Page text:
You can search published articles.

Journal Information

Online ISSN


​Cihat Şen, ​Nicola Volpe

Daniel Rolnik, Mar Gil, Murat Yayla, Oluş Api

Statistics Editor
Resul Arısoy

Article info

Retrospective analysis of polyhydramnios cases. Perinatal Journal 2005;13(4):158-162

Author(s) Information

Ahmet Kale,
Nurten Akdeniz,
Mahmut Erdemoğlu,
Ahmet Yalınkaya,
Murat Yayla

  1. Dicle Üniversitesi Tıp Fakültesi, Kadın Doğum Anabilim Dalı- Diyarbakır TR
Publication History
Conflicts of Interest

No conflicts declared.

To evalute the pregnancies with polyhydramnios who had delivered in our clinics and matched with control group retrospectively.
Ninety five pregnancies with polyhydramnios (group 1) delivered were evaluated retrospectively and ninety five pregnancies delivered spontaneously were chosen randomly as control group (group 2) between January 1998 and June 2004 at Obstetrics Department. The demographic characteristics, maternal age, delivery modes, neonatal weight, apgar scores, cesarean rates and indications, fetal anomalies, perinatal mortality rates were evaluated for each group. Student –t and Chi-squre tests were used for statatistical analyses.
The mean age of group 1 was 29.72±7.34 and group 2 was 30.74±2.01 (p>0.05). Prevalance rate of polyhydramnios was 1.01%. The etiology of polyhydramnios was seen as idiopathic causes 41 (43.15%), Central nervous system anomalies 21 (22.10%), gastrointestinal system anomalies 10 (10.52%), diabetes mellitus 8 (8.42%), hydrops fetalis 7 (7.36%), other fetal causes 7 (7.36%), twin-to-twin transfusion syndrome 1 (1.05%). Twenty three cases (24.21%) had preterm labour, 11 (11.57%) cases were twin pregnancy in polyhydramnios group. Cesarean section rate was 35 (36.84%) in group 1 and 44 (46.31%) in group 2 (p>0.05). The most common cesarean endication was fetal distress (11.57%) in group 1 and previous cesarean in group 2 (21.19%). Median birth weight was 2224 ± 1219 in group 1 and 3414 ± 521 in group 2 (p<0.001). Fetal anomaly rate was 37.89% in group and 3.15% in group 2 (p<0.001). Perinatal mortality rate was 54.73% in group 1 and 6.31% in group 2 (p<0.001). 1st minutes apgar score was 3.2 ± 2.7 and 5th minutes apgar score was 3.8±3.8 in group 1 and 1st minutes apgar score was 7.09 ± 1.5 and 5th minutes apgar score was 8.8±1.9 in group 2 (p<0.001).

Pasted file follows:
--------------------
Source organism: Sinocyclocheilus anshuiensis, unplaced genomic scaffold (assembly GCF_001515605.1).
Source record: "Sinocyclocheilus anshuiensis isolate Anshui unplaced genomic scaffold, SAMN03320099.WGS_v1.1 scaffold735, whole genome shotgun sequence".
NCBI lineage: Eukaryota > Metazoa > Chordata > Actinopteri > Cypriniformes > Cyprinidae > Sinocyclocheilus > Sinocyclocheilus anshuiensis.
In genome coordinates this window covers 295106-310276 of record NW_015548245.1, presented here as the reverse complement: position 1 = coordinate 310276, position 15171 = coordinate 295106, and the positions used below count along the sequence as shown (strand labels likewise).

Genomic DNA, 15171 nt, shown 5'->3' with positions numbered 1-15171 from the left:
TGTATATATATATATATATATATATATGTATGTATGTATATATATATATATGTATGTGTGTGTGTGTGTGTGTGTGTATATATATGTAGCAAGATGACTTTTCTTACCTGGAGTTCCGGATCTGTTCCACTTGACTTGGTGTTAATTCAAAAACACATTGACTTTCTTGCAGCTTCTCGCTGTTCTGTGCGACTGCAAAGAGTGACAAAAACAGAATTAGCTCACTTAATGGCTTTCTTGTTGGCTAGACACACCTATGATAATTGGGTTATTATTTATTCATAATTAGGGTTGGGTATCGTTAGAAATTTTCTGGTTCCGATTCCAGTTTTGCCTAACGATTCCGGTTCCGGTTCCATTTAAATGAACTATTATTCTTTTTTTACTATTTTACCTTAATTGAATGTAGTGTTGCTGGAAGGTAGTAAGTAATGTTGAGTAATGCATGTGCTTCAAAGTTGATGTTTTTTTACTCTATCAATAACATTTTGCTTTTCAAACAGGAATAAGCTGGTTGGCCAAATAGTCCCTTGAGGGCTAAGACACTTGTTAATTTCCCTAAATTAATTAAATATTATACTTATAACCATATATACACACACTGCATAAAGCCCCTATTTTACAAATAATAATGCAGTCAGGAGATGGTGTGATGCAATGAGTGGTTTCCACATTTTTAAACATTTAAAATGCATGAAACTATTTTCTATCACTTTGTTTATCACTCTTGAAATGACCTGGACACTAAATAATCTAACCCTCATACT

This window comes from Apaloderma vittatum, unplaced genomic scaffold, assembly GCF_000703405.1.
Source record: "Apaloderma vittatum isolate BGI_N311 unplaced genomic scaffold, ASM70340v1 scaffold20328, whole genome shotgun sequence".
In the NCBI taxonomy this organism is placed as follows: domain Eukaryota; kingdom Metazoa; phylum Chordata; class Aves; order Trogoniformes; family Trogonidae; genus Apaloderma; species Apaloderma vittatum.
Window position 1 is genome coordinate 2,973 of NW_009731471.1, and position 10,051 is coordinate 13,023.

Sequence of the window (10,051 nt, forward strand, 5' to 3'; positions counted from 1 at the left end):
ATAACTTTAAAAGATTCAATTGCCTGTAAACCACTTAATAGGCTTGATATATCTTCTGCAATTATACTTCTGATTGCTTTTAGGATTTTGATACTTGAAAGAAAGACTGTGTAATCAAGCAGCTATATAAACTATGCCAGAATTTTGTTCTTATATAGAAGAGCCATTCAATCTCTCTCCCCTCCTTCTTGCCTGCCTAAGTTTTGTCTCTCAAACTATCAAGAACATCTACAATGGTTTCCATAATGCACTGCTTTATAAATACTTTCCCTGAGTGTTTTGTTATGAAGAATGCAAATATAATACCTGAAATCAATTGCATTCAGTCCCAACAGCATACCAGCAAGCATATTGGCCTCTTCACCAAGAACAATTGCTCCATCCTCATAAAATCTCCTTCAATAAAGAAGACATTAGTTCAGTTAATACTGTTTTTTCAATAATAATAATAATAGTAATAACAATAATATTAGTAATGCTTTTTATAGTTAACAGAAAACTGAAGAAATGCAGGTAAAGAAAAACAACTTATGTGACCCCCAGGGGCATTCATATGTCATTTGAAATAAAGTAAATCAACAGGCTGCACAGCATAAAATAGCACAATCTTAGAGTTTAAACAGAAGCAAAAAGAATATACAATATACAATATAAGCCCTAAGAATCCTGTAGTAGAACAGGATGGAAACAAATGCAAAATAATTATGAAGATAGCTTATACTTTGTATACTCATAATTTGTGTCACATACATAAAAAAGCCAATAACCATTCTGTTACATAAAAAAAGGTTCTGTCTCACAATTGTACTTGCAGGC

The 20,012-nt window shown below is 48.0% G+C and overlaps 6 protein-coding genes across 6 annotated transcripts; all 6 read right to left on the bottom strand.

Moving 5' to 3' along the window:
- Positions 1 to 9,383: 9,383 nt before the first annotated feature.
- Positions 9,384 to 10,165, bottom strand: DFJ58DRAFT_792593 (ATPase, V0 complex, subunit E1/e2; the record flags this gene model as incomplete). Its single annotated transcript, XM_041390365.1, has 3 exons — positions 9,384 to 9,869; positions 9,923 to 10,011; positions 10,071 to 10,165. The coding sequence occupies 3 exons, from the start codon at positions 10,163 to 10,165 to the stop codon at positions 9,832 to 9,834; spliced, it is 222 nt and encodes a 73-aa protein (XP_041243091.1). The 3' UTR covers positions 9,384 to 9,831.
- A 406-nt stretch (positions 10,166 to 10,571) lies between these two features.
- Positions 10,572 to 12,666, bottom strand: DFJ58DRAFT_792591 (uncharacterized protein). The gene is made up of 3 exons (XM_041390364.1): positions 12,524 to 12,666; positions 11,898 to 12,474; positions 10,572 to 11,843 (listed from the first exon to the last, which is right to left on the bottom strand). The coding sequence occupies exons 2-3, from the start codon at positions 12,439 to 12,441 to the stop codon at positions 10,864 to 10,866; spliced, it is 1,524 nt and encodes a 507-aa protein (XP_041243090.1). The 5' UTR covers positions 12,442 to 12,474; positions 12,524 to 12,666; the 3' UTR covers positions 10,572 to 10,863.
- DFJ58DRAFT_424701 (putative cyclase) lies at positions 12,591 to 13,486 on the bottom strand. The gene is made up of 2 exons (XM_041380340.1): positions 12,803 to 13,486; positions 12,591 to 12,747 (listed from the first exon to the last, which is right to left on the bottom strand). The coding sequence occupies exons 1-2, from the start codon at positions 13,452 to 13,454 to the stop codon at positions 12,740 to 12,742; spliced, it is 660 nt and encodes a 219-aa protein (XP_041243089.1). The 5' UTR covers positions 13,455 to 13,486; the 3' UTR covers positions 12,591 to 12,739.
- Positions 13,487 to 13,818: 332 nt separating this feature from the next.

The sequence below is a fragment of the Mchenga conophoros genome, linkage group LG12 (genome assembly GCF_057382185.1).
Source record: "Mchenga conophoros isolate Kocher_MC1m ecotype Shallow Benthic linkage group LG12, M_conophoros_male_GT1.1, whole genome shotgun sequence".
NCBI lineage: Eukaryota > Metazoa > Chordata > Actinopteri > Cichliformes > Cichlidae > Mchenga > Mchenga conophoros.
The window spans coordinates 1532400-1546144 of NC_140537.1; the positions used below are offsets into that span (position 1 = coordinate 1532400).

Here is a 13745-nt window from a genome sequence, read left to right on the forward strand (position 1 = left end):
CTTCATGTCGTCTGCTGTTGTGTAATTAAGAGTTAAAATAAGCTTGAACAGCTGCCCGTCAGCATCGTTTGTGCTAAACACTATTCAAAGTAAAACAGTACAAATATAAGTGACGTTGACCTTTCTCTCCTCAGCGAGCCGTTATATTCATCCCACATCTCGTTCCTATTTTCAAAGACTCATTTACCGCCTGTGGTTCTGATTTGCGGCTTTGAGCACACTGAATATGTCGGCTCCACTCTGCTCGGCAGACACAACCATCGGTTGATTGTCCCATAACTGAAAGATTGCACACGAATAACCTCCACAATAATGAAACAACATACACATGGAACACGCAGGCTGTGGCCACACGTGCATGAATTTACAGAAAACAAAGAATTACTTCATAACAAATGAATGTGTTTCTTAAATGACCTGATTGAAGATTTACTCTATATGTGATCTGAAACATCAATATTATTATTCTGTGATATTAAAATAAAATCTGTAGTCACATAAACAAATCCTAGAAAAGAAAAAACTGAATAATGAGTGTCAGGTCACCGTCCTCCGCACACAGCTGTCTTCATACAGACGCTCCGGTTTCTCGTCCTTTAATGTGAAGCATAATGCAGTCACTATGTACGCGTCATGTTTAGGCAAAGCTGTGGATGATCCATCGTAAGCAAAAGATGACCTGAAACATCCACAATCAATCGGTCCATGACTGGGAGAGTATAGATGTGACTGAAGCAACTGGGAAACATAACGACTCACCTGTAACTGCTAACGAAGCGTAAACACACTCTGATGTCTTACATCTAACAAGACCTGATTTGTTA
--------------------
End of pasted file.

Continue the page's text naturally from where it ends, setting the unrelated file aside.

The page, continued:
Although the common seen etiologies of polyhydramnios were idopathic and central nervous system, preventable causes of polyhdramnios such as Rh isoimmunisation and diabetes mellitus also plays important role in the etilogy of polyhydramnios. Improvement of antenatal care services might reduce preventable causes of polyhdramnios. Termination of anomalies such as anencephaly at early gestasional week reduces maternal risks and economical loss.

Polyhydramnios, etiology, fetal anomaly.

Polyhydroamnios is defined as the recruitment of 2000 ml or more amniotic fluid.1 the presence of 500-2000 ml amniotic fluid at term is accepted as normal. It is also defined as the width of amnion fluid pouch being more then 8 cm in ultrasonograpy or the amnion fluid index being more than 95% for gestational age or the amount of amniotic fluid, amniotic fluid index (AFI) is calculated by the addition of the vertical depth of the biggest pouch in the four equal quadrants. In a 26-39 week pregnancy the upper border of AFI is greater than 24 cm. Polyhydroamnios is seen in 1-3.2% of pregnancies.2 Perinatal morbidity and mortality increase with polyhydroamnios. In polyhydroamnios, the frequency of congenital abnormalities increases but the ratios of chromosome abnormalities differ between studies for some unknown reason.(3)
In this study cases who had attended our clinic because of polyhydroamnios and had delivery were investigated retrospectively with respect to maternal and fetal characteristics. 
A total of 95 polyhydroamnios cases who had deliveries in the 6 year period between January 1998 and June 2004, at Dicle University Faculty of Medicine Department of Obstetrics and Gynecology were studied retrospectively. All the information about the cases were obtained from the computer and folder data. Ages of the mothers, the procedure of delivery, birth weights, APGAR scores, caesarian ratios and indications, fetal anomalies were evaluated retrospectively for perinatal mortality. 95 cases who had deliveries because of polyhydroamnios were taken as Group 1, 95 cases who attended the clinic at the same time interval for term pregnancies and had deliveries were taken as group 2 (the control group). Both groups were evaluated retrospectively for procedure of delivery, birth weights, APGAR scores, fetal anomalies and perinatal mortality.
The results were evaluated by student-t test and chi square test and SPSS 11.0 statistical program were used, p<0.05 were accepted as statistically significant.